The Evolutionary Biology of Flies

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David K. Yeates, Brian M. Wiegmann
Columbia University Press, Jun 22, 2005 - Science - 440 pages
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Flies (Dipteria) have had an important role in deepening scientists'understanding of modern biology and evolution. The study of flies has figured prominently in major advances in the fields of molecular evolution, physiology, genetics, phylogenetics, and ecology over the last century. This volume, with contributions from top scientists and scholars in the field, brings together diverse aspects of research and will be essential reading for entomologists and fly researchers.
 

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Contents

Review of the Evidence
3
Recent Insights and New Perspectives
14
The Insight of Willi Hennig
45
PART II Genomics and Developmental Biology
63
4 The Genomes of Diptera
65
The Model Clade Approach
126
6 Transposable Elements and the Evolution of Dipteran Genomes
145
7 Evolution and Development of the Dipteran Nervous System
173
9 Fossil History and Evolutionary Ecology of Diptera and Their Associations with Plants
217
10 Biogeographic Patterns in the Evolution of Diptera
274
11 Sexual Selection and the Evolution of Mating Systems in Flies
312
12 Ecological Genetics of Host Use in Diptera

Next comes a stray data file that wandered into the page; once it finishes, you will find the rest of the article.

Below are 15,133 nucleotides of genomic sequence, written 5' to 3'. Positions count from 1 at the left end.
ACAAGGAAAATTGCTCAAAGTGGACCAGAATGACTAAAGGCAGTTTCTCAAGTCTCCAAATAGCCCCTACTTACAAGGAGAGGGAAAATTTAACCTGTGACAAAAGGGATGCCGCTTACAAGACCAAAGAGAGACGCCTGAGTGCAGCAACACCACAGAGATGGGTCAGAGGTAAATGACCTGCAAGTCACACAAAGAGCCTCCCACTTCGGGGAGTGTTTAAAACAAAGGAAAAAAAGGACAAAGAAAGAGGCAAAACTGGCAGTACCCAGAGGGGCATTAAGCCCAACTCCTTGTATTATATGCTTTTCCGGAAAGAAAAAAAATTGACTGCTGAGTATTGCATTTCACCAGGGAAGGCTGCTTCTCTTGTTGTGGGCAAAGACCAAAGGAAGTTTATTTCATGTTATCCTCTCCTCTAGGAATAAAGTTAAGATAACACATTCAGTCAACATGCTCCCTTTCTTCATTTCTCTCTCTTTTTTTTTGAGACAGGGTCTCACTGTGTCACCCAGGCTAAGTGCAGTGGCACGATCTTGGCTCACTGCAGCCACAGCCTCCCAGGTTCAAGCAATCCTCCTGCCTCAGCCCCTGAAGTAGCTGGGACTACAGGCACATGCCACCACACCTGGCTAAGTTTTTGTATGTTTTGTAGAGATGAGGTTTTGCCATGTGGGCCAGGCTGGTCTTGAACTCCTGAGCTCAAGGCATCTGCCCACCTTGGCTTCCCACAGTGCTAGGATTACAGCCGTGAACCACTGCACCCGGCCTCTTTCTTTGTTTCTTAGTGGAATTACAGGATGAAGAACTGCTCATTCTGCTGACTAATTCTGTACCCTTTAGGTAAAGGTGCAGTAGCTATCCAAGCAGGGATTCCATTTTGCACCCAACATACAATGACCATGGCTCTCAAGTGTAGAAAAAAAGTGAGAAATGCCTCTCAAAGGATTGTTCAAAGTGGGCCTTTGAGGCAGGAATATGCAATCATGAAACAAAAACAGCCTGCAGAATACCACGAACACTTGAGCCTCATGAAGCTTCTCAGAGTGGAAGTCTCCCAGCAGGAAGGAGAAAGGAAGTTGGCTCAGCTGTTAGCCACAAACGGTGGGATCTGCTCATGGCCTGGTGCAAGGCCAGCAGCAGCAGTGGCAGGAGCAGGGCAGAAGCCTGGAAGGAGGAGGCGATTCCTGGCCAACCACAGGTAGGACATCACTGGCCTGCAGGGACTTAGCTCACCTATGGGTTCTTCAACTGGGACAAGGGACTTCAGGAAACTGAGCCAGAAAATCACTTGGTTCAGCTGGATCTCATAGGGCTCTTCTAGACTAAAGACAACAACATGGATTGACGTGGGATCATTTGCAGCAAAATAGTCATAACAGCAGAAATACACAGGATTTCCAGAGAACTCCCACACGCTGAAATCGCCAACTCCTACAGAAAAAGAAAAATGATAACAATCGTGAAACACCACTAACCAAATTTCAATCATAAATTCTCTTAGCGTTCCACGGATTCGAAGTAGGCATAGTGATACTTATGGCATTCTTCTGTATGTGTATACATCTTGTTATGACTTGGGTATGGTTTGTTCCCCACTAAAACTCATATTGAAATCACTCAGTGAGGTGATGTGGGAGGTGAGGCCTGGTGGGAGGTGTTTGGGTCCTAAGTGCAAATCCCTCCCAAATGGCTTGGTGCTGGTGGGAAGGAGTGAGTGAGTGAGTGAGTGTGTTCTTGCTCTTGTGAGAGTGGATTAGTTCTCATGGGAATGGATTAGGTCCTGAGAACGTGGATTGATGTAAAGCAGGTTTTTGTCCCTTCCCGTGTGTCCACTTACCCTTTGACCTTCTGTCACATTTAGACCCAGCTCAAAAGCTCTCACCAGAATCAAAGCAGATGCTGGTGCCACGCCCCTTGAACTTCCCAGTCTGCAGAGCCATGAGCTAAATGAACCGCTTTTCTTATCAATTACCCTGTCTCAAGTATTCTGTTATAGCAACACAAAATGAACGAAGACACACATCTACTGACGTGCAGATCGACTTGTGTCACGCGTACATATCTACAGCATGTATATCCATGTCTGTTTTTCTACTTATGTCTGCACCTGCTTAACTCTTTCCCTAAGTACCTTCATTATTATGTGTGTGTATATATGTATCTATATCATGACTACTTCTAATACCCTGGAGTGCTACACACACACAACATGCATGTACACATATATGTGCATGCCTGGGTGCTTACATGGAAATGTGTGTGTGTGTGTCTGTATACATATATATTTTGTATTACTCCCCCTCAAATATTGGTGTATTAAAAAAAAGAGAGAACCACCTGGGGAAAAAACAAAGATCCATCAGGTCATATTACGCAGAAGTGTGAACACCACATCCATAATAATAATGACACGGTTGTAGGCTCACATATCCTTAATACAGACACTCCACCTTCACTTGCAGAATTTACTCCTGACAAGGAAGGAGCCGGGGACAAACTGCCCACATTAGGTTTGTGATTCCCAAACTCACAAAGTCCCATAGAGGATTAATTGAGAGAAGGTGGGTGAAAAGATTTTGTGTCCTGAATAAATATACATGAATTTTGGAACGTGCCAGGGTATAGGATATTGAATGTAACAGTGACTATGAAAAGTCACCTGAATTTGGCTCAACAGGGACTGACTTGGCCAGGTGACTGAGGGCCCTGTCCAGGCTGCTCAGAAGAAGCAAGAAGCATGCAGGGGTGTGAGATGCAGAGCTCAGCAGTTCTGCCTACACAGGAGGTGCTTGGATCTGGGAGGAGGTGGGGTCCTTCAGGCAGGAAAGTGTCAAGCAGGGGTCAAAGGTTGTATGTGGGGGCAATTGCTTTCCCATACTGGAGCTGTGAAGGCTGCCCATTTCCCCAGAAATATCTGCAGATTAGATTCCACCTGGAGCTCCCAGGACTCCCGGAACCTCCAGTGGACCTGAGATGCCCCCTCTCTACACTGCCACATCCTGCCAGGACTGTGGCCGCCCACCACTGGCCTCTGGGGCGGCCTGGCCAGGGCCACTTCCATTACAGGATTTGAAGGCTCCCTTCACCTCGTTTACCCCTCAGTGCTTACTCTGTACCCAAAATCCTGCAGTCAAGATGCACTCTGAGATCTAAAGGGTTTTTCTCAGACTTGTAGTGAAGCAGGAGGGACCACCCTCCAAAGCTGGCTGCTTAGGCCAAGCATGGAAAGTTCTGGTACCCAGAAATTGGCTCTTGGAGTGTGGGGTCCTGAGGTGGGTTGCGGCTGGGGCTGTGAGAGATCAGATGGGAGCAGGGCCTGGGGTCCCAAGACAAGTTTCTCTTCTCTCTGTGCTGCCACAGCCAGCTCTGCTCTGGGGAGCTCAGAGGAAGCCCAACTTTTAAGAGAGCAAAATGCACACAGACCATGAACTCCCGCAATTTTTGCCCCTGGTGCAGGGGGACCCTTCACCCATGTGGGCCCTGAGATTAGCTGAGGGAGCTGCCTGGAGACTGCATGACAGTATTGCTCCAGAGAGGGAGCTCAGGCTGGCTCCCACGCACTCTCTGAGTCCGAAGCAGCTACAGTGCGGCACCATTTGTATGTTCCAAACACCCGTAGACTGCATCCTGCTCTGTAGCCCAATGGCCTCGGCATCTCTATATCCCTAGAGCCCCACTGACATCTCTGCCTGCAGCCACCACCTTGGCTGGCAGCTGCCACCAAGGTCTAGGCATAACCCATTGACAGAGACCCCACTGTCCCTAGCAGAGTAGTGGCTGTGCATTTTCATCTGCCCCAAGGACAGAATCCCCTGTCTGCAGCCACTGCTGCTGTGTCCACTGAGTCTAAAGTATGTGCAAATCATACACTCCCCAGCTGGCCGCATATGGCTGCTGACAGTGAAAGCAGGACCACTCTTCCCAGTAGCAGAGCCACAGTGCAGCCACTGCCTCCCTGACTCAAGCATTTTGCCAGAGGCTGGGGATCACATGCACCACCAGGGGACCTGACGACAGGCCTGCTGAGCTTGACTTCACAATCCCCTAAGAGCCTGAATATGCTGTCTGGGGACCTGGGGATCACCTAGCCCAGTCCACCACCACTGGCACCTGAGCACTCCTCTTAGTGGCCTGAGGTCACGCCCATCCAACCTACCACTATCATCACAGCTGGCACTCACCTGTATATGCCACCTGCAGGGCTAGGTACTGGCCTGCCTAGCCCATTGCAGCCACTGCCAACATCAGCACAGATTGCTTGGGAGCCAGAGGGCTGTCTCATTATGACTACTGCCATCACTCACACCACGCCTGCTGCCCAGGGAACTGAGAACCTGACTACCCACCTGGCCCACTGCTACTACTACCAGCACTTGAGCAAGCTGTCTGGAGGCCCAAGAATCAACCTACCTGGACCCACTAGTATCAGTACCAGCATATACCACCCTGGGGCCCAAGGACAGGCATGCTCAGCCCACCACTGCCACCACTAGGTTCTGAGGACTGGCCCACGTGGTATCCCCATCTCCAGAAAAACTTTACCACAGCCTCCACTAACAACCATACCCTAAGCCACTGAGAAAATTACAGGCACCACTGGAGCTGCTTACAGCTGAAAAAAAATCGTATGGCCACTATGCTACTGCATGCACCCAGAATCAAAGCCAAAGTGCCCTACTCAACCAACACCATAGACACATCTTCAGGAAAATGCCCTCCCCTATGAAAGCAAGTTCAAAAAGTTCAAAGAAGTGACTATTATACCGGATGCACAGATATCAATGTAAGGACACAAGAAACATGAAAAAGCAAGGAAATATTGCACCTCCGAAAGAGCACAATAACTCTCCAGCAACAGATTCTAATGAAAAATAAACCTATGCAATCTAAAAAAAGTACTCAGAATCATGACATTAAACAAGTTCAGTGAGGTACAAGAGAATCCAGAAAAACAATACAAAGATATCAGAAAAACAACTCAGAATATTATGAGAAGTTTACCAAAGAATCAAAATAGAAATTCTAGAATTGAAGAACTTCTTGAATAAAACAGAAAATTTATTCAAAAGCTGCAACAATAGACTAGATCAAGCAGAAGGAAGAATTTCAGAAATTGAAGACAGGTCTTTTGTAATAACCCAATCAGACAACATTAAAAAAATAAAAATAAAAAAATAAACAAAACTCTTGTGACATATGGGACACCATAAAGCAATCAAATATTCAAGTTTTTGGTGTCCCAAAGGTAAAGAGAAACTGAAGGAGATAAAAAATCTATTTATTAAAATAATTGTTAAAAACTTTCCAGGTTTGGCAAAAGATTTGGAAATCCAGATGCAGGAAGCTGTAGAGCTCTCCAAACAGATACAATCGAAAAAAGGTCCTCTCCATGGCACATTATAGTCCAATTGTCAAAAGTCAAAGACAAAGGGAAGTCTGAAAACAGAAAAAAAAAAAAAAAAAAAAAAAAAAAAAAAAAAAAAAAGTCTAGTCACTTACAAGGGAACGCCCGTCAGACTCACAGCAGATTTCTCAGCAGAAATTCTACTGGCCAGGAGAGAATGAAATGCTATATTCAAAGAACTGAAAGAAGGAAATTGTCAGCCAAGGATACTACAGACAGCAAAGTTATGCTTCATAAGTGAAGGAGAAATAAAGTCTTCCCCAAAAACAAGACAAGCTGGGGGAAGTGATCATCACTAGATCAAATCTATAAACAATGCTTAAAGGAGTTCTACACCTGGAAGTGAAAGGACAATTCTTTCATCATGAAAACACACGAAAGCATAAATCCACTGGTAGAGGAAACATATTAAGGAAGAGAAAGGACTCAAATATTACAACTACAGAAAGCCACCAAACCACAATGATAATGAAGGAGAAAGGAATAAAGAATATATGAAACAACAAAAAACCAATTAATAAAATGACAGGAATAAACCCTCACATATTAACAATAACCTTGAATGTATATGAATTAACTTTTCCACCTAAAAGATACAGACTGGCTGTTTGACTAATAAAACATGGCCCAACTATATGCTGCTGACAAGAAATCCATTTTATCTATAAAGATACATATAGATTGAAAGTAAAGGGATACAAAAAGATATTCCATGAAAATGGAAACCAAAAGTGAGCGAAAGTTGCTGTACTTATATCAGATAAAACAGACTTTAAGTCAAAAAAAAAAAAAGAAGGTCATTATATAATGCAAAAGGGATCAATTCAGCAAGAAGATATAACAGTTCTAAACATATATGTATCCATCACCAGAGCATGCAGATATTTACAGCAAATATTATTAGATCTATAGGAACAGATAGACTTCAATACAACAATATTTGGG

340
Using Molecular Markers to Investigate Cryptic Species and the Global Spread of Introduced Flies
371
A Rationale and Investigation of Seasonality and Stratification in Selected Rainforest Faunas
388
Contributors
417
Index
419

8 Dipteran Sex Chromosomes in Evolutionary Developmental Biology
196
PART III Evolutionary Ecology and Biogeography
215

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About the author (2005)

David K. Yeates is Schlinger Fellow in Insect Systematics and a principal research scientist in the Australian National Insect Collection in the Division of Entomology, Commonwealth Scientific and Industrial Research Organization. He has published over eighty papers on the systematics and biology of flies and other insects.

Brian Wiegmann is associate professor in the Entomology Department at North Carolina State University. His research is focused on fly phylogeny and the molecular evolution of fly genes.

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